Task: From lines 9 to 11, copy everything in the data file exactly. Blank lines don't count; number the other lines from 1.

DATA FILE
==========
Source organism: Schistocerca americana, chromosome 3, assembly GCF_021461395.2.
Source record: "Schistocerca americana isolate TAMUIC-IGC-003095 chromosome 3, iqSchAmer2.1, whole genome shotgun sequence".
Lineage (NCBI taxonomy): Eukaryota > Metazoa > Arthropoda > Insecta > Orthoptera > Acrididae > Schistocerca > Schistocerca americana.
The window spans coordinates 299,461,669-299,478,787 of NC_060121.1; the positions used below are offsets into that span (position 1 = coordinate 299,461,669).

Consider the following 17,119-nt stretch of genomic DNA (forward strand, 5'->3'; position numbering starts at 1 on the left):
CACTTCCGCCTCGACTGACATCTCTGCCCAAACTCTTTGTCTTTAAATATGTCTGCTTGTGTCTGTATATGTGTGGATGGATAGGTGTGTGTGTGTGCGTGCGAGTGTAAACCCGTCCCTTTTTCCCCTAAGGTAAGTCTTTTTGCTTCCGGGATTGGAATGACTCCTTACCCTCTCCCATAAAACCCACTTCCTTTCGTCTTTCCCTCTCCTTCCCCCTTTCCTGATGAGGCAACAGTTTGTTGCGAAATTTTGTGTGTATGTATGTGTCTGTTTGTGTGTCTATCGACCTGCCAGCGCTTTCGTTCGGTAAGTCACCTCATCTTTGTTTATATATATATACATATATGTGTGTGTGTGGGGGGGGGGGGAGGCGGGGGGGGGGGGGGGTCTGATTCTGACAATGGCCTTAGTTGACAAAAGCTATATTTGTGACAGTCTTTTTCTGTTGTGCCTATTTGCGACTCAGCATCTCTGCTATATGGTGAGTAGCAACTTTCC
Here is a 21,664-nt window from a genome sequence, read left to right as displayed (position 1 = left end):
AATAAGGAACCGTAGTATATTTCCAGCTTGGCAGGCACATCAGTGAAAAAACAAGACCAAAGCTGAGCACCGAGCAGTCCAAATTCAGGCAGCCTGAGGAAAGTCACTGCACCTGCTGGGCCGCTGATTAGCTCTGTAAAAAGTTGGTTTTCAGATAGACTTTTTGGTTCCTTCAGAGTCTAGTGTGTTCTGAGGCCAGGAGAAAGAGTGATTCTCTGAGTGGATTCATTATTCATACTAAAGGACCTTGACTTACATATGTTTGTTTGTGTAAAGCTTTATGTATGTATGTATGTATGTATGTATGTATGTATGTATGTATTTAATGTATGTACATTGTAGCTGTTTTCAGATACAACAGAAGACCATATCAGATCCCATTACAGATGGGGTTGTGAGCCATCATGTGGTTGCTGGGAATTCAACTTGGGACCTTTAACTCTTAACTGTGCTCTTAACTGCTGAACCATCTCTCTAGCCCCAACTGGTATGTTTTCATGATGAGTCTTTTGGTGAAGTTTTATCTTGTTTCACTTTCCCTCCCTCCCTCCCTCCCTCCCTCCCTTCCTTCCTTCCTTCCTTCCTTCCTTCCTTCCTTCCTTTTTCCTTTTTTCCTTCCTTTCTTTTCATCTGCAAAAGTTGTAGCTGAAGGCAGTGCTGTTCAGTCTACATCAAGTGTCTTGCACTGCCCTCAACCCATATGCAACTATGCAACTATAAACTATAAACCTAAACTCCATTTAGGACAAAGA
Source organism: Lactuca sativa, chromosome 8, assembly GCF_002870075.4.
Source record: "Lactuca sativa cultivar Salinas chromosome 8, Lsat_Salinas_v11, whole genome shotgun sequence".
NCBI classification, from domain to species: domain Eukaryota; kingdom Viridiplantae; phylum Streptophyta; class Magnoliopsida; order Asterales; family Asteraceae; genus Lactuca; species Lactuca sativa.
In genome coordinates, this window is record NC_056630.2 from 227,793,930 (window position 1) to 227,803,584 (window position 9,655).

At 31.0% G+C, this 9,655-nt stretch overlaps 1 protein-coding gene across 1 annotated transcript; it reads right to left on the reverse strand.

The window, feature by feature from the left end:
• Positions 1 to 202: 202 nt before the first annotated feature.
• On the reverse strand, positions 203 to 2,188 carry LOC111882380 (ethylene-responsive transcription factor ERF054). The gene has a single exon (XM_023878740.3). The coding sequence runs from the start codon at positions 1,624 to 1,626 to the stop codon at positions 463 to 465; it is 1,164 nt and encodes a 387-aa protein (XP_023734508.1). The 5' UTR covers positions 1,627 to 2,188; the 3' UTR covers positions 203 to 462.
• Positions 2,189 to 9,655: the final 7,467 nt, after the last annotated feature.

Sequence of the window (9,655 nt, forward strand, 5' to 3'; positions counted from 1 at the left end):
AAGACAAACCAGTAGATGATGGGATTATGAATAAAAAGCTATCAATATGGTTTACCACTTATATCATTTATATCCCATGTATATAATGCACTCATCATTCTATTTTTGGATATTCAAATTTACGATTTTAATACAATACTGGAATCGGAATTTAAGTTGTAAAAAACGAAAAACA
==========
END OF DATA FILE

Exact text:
Source organism: Lactuca sativa, chromosome 8, assembly GCF_002870075.4.
Source record: "Lactuca sativa cultivar Salinas chromosome 8, Lsat_Salinas_v11, whole genome shotgun sequence".
NCBI classification, from domain to species: domain Eukaryota; kingdom Viridiplantae; phylum Streptophyta; class Magnoliopsida; order Asterales; family Asteraceae; genus Lactuca; species Lactuca sativa.